Raghavendra, TR and Vaidyanathan, Priti and Swathi, HK and Ramesha, BT and Ravikanth, G and Ganeshaiah, KN and Srikrishna, A and Shaanker, R Uma (2009) Prospecting for alternate sources of shikimic acid, a precursor of Tamiflu, a bird-flu drug. In: Current Science, 96 (6). pp. 771-772.
771.pdf - Published Version
Shikimic acid, more commonly known by its anionic form, shikimate, is an important intermediate compound of the ‘shikimate pathway’ in plants and microorganisms1. It is the principal precursor for the synthesis of aromatic amino acids, phenylalanine, tryptophan and tyrosine and other compounds such as alkaloids, phenolics and phenyl propanoids2. It is used extensively as a chiral building block for the synthesis of a number of compounds in both pharmaceutical and cosmetic industries3. In the recent past, the focus on shikimic acid has increased since it is the key precursor for the synthesis of Tamiflu, the only drug against avian flu caused by the H5N1 virus4,5. Shikimic acid is converted to a diethyl ketal intermediate, which is then reduced in two steps to an epoxide that is finally transformed to Tamiflu6.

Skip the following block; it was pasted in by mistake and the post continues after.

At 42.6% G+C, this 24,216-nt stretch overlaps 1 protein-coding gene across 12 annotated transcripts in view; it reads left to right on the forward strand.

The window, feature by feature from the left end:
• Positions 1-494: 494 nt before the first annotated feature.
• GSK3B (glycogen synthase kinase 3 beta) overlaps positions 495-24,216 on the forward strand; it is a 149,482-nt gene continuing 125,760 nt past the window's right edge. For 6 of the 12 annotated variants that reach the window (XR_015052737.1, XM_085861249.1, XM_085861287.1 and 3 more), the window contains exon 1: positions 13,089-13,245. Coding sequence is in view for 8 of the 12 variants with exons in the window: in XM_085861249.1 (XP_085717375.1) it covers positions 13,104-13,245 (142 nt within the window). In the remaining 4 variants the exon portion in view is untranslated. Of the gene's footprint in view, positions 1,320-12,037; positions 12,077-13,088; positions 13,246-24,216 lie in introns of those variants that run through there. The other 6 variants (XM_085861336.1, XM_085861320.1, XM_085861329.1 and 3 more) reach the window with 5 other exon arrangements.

|Item Type:||Journal Article|
|Additional Information:||Copyright of this article belongs to Indian Academy of Sciences.|
|Department/Centre:||Division of Chemical Sciences > Organic Chemistry|
|Date Deposited:||11 Mar 2010 07:15|
|Last Modified:||19 Sep 2010 05:56|
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